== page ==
Tax Equity Models

Yes the tax equity structures drive everyone crazy, except the blowhard Tax Equity legal counsel, who love to  charge $750 hr redlining precedent deals.  The structures are getting a bit more complex lately (norm now is PAYGO structure and sometimes bring in BackLeverage, also stupid Safe Harbor requirements to qualify for PTCs). Off takes are also much more complex, most now not traditional utility PPAs, but corporate PPAs (essentially a SWAP aka contract for differences) and also a new product called Proxy Revenue Swaps, and/or traditional Hedges (or combination of all the above).

 

I have put some of the issues associated with tax equity into the slides that you can download below.

Power Point Slides that Work Through Modelling and Accounting Issues Associated with Tax Equity Financing

Tax Equity Analysis for U.S. Renewable Energy Projects

The files below are examples of models with tax equity flip structures using alternative methods of determining the investment of tax equity investors. A tax equity structure works as a partnership where cash flows are split between alternative parties. Much of the analysis involves efficiently a cash flow waterfall where the cash flow is split in a different manner before and after the flip. To compute the timing of the flip you can set up an account that maintains the present value of the first senior facility and accumulates the cost of funds at the flip rate. This can be accomplished by using sub-totals in the cash flow statement and then using the MIN function with the balance of the account that maintains the value of the senior securities. The files include some some discussion of how the flip structures work and it demonstrates how to evaluate the flows and risks to alternative investors. The file demonstrates that you can use accounts similar to cash sweeps with subordinated debt to establish flip timing and cash flow waterfalls. The key is to use a MIN function and test the tax equity flip in two steps.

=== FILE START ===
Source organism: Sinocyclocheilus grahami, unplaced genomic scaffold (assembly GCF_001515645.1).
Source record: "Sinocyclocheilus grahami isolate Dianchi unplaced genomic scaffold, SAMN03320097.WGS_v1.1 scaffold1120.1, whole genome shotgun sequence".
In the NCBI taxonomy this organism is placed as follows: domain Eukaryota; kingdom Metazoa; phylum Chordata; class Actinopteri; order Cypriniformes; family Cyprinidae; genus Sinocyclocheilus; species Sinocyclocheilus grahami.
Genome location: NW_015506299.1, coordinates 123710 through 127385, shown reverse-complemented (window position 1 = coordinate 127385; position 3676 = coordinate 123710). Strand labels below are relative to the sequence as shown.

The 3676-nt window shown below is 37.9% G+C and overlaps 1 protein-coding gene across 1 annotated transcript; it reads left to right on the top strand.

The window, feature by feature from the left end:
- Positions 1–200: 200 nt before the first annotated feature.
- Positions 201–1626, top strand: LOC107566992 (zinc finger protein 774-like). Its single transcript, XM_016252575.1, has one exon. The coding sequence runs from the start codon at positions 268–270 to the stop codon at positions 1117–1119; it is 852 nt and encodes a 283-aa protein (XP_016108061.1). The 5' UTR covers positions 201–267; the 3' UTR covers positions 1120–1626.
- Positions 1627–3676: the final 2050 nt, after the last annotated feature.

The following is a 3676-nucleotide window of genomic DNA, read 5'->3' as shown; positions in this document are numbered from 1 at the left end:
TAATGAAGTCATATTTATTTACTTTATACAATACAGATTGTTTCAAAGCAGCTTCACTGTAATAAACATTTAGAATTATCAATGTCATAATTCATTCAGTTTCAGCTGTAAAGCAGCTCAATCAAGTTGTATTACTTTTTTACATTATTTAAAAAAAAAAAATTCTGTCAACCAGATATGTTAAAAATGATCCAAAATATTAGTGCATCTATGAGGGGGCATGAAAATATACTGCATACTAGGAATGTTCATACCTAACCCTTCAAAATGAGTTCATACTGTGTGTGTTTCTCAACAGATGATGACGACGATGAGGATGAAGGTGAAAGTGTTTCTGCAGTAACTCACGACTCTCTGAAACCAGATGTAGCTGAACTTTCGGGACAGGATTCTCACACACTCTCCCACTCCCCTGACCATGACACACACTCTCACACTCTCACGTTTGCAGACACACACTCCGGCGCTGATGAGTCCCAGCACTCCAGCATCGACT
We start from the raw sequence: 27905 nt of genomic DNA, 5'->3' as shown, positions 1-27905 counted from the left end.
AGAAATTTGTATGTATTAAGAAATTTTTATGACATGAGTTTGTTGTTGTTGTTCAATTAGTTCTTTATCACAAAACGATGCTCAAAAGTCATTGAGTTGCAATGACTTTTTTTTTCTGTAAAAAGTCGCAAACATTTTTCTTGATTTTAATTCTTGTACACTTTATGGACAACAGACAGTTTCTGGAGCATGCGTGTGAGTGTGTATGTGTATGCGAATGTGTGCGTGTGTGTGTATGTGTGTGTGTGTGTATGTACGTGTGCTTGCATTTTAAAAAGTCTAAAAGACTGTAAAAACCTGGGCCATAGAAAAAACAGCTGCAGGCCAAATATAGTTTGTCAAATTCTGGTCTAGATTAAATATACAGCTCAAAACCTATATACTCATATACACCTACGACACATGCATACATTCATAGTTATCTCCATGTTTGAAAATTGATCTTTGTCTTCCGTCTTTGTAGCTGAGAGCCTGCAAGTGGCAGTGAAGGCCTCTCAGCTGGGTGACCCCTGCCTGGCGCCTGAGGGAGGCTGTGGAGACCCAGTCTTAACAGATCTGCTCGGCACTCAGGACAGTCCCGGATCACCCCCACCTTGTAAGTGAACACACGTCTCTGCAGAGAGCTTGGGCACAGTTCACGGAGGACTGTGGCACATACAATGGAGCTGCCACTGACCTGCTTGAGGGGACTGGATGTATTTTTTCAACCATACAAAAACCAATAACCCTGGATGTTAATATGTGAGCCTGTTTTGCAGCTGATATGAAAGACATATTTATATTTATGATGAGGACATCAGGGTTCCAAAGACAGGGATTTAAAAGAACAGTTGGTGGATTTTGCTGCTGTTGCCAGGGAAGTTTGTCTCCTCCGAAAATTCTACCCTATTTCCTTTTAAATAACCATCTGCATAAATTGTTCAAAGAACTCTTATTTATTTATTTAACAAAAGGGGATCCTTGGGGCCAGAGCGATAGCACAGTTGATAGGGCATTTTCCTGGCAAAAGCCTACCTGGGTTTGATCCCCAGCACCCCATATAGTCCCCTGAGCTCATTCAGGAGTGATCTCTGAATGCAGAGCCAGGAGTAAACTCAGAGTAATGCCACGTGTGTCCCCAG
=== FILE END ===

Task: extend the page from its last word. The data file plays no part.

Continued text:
Tax equity structures can be affected by limitations on the tax deductions if an equity capital falls to a value below zero. There are different ways to define capital and the capital must be above zero from both tests in order for deductions to be allowed for the senior tax investor. If have seen a lot of absurd models that over-complicate the tests and have macros or circular references. If the cash flow waterfall is structured correctly and the timing is consistent the constraints can be modelled in a structured manner. I have not put up videos for this issue yet.